GAA!!! Bite your tung, Mark! I’d never be able to go to a con again. Although, I don’t think that’ll happen. It’d be pretty stupid to start charging the people that fans pay their money to come see, to show up. There are a lot of artist and writers that have a large number of fans, who still have to watch the money they spend. Travel expenses (gas… need I say more?) are bad enough when going from con to con. Conventions used to be more for pros and retailers to begin with, anyway. I remember the days when we’d go to Comic Con, and have the floor (and panels) to ourselves for two strait days, without any fans to distract us from doing our business and talking our shop. Then they’d arrive and we could have a good time, knowing we got done what we needed too. Now we’re lucky to get five minutes to shoot the shiznat, before getting pulled in 20 more directions. Hey, are there even any shows left with pro days? I’d love to go to one.

  15. Tom Spurgeon says:

    I don’t want to pay for anything ever, but if I were within the margin where another $75 would be the difference between my not being able to afford to go and my being able to, I’d sure as hell stay home.

  16. At $75 for 4.5 days, that’s the cheapest part of being at the con. With the cost of food, travel, lodging, and all the purchases you’re apt to make at the show, you’ll be lucky if that’s a whole 10% of your total cost. And you get access to a lot of panels, of movies, and of other events for that money.

  17. Mark Coale says:

    “It’d be pretty stupid to start charging the people that fans pay their money to come see, to show up.”

    Well, I would imagine that Conventions will still comp their “Guests,” but, if we’re talking about SD, there are probably several thousands Pros that attend.

    One of the best times I ever had at SD was the (last time?) they did Pro/Con. The CAC was during that and there were a number of great workshops those two days.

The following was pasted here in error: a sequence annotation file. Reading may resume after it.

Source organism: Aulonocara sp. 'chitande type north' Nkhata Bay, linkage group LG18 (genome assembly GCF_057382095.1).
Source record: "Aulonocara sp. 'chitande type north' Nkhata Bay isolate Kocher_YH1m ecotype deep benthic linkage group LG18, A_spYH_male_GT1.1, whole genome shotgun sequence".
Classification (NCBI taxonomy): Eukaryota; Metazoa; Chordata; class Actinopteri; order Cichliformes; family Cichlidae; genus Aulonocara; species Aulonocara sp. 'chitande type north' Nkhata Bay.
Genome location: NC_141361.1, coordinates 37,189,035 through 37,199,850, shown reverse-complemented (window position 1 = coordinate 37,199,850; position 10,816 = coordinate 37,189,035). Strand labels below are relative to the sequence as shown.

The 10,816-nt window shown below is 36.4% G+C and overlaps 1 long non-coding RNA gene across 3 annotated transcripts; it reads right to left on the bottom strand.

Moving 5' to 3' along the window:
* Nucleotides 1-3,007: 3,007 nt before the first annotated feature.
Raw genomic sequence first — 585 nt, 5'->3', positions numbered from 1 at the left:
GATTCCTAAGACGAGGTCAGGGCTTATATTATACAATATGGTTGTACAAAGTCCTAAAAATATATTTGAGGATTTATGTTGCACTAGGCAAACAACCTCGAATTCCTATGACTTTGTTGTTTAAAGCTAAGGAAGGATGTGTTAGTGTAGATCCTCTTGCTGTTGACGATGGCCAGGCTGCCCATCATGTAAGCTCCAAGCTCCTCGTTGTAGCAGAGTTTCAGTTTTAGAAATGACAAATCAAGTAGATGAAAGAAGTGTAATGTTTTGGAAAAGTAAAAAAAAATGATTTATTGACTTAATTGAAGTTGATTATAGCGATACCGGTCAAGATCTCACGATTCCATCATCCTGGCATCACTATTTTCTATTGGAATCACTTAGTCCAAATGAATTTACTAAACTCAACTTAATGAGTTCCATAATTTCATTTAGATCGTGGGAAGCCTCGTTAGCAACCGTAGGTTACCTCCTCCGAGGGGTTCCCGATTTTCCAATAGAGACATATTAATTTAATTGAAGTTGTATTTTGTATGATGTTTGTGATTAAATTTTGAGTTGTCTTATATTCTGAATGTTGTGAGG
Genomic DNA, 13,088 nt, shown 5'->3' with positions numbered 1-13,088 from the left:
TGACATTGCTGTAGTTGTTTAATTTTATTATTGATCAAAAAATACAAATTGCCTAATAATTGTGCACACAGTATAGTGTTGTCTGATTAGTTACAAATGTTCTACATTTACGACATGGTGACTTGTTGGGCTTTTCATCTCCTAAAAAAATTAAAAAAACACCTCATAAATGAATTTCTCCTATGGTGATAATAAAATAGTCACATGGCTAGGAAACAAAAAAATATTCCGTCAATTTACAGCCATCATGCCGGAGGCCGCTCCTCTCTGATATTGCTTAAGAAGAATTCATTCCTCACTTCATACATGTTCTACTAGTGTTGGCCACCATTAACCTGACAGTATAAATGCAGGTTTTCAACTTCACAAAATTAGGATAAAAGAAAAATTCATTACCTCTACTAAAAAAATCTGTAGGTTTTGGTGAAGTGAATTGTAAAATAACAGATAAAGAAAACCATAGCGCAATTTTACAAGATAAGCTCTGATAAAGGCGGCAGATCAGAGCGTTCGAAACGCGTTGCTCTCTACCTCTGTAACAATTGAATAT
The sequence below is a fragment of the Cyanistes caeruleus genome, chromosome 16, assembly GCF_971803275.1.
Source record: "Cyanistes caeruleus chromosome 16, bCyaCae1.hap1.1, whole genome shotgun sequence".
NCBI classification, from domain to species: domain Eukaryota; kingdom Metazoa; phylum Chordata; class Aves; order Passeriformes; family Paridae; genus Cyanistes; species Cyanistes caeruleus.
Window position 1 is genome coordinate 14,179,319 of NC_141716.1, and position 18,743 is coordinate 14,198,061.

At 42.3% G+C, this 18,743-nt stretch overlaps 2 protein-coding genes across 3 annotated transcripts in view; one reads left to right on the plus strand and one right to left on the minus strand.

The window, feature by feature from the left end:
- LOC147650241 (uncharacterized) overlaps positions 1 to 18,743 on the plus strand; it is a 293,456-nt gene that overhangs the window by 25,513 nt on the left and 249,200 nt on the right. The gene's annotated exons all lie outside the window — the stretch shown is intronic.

18. Tom Spurgeon says:

    Damn you Comic-Con and your unfair policy we’ve made up on your behalf!

  19. Indeed.

  20. The exorbitant ebay prices are not a measure of what the market will bear. They’re a measure of what the post-sold-out market of a few hundred (stupid, if passes aren’t supposed to be transferable) people with extra cash and a very rare commodity will bear.

    Also, the market this year is not comparable to the market next year, which will exist in a recession with the cost of fuel and airfare doubled.

    I’m going to guess that at this time next year, there will be plenty of 4-day passes still available for the Big Festival of Discretionary Spending, I mean, CCI.

  21. “The exorbitant ebay prices are not a measure of what the market will bear. ”

    Not as an average, but the rapid selling-out is a clear indication that the market will bear more… which is not to say that the con should charge more. First off, Comic Con is a nonprofit organization (which is not to say that they shouldn’t keep an eye on income, but income is not their primary goal.) Secondly, maximizing the money made from ticket sales would not maximize the money made total; pricing that increases ticket dollar volume while actually decreasing attendance would decrease the price that could be commanded for booth space.

  22. It was a few years ago, but I once tried to attend San Diego using a friend’s pass as he was unable to go himself at the last minute. The convention did indeed insist on a photo-ID to honor the pass, and as I did not have this, they would not allow it. I ended up just buying my own (you can see how long ago this was – I was able to just buy a full convention pass right there at the door).

    I don’t think the people buying scalped passes are going to be very happy when they show up without corroborating IDs.

    I’ve never heard of an official mechanism for transferring membership to a second-hand pass-holder. I imagine that’s one further dimension of nightmarish bookkeeping that the organization may not wish to descend into.

  23. Martin says:

    Ebay passes can be transferred to the buyer’s name so that person can register with his/her ID. Passes can be transferred as long as Comic Con is notified in advance.

  24. SDCC will let you switch your badge to someone else as long as they have THEIR money. Something else to look into are the hotel reservations. I saw a reserve for two queen beds at the New Hard Rock hotel accross the street here in Sd: Sold for $450. (Thats just the reservation mind you. Doesn’t include the extra $280 a night for the room)

  25. SDCC will let you switch your badge to someone else as long as they have THEIR money. Something else to look into are the hotel reservations. I saw a reserve for two queen beds at the New Hard Rock hotel accross the street here in Sd: Sold for $450. (Thats just the reservation mind you. Doesn’t include the extra $280 a night for the room)

  26. Some more tips would be great as real estate lawfares do change often. Plus more experiences are appreciated.